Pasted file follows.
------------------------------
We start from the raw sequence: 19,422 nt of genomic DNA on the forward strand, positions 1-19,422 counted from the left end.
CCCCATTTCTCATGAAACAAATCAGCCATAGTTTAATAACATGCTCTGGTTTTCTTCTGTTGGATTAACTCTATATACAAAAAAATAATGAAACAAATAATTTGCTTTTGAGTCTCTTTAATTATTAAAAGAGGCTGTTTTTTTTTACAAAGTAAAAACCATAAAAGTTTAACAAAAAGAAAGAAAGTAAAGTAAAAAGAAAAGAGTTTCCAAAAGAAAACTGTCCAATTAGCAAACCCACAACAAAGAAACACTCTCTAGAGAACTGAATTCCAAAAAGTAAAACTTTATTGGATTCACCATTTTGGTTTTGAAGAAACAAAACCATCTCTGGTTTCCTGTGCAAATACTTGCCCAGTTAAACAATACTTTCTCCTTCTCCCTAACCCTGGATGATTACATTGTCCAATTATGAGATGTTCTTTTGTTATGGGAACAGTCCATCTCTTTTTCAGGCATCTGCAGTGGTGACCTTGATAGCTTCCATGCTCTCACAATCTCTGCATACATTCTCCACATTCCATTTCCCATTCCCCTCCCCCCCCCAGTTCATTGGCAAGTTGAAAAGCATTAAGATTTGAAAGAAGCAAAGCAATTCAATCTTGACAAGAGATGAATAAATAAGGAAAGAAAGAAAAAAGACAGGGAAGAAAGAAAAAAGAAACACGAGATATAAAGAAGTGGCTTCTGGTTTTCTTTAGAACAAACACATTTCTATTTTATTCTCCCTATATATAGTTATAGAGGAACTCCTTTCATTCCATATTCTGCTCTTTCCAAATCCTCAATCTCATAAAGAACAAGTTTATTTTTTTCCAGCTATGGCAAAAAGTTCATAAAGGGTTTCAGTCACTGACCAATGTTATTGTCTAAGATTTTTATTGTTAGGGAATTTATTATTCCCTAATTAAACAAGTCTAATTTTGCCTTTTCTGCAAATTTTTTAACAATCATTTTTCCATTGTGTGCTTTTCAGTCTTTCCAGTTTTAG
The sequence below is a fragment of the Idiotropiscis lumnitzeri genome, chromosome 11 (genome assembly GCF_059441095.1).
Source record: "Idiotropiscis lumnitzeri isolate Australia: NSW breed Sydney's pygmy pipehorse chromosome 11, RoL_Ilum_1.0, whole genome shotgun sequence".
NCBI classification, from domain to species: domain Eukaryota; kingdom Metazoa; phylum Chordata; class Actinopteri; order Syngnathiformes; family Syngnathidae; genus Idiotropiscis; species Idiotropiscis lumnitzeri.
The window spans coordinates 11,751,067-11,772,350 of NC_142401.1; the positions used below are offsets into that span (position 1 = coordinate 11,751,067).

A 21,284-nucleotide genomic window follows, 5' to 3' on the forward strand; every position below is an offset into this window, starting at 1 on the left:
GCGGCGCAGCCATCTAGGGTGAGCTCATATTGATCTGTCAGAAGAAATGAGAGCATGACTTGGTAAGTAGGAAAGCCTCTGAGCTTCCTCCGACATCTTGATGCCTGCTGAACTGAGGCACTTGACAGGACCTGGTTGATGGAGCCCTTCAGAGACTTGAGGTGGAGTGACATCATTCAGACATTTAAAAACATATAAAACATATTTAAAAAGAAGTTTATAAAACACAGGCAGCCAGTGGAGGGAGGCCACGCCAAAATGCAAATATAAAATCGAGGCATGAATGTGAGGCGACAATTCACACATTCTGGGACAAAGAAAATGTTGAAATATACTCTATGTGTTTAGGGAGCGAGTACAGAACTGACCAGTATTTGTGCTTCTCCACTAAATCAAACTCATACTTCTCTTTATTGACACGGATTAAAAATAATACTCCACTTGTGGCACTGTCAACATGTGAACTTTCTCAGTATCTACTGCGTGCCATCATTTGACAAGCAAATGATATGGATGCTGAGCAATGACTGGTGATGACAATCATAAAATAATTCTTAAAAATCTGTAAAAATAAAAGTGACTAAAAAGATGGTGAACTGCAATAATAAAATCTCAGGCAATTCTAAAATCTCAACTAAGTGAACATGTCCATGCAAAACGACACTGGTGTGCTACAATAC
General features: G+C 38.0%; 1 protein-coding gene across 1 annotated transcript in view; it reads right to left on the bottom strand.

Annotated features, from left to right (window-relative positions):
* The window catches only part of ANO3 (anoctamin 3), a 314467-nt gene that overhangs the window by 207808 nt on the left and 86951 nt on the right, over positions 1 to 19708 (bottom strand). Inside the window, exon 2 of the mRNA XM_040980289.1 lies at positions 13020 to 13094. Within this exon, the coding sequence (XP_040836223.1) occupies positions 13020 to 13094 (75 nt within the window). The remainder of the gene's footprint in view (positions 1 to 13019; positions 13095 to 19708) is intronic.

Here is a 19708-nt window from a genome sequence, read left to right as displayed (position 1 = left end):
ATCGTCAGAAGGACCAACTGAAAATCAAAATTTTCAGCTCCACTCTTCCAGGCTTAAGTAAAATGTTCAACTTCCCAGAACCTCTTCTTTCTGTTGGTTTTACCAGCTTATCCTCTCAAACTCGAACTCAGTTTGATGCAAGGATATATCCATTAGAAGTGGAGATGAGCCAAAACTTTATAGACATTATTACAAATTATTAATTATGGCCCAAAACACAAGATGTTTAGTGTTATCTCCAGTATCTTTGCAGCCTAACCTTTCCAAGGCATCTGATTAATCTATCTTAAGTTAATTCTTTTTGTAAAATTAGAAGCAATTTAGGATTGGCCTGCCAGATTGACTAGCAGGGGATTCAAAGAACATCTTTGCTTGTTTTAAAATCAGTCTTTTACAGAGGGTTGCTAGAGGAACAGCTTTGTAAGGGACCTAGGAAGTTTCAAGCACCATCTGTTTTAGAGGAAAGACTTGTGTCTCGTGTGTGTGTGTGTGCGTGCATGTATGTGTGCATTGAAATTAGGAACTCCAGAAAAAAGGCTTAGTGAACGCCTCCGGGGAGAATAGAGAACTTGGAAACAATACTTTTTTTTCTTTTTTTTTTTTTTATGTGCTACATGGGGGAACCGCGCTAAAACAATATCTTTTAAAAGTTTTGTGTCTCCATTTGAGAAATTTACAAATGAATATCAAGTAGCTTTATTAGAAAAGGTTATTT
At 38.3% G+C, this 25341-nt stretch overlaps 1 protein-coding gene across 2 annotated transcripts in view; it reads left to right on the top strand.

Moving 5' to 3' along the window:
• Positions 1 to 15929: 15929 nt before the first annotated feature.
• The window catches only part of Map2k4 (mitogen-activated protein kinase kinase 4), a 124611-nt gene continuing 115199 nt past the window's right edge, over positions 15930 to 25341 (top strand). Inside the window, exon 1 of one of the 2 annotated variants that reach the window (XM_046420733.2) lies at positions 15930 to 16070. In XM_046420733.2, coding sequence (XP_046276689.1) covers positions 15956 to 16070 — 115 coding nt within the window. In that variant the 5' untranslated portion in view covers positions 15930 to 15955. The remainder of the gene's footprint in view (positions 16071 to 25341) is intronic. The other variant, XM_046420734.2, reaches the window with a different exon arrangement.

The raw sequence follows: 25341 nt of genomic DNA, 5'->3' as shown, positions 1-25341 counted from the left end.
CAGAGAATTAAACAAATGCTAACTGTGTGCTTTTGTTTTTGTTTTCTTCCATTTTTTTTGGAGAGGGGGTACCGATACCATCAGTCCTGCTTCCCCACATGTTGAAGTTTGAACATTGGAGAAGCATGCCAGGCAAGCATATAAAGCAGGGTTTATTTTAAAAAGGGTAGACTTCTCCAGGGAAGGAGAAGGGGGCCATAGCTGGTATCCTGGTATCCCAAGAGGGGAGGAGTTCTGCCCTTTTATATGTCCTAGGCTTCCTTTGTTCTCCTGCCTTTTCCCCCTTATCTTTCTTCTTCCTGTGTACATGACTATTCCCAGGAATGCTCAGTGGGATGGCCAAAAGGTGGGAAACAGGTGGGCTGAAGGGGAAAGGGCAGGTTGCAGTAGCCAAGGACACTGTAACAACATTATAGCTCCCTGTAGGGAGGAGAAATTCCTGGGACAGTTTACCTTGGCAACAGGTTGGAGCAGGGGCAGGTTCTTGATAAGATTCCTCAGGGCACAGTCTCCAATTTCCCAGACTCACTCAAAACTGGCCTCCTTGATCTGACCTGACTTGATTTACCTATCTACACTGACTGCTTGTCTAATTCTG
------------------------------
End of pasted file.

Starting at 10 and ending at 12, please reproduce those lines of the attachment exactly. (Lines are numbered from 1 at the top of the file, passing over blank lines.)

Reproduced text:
Annotated features, from left to right (window-relative positions):
* The window catches only part of ANO3 (anoctamin 3), a 314467-nt gene that overhangs the window by 207808 nt on the left and 86951 nt on the right, over positions 1 to 19708 (bottom strand). Inside the window, exon 2 of the mRNA XM_040980289.1 lies at positions 13020 to 13094. Within this exon, the coding sequence (XP_040836223.1) occupies positions 13020 to 13094 (75 nt within the window). The remainder of the gene's footprint in view (positions 1 to 13019; positions 13095 to 19708) is intronic.

Here is a 19708-nt window from a genome sequence, read left to right as displayed (position 1 = left end):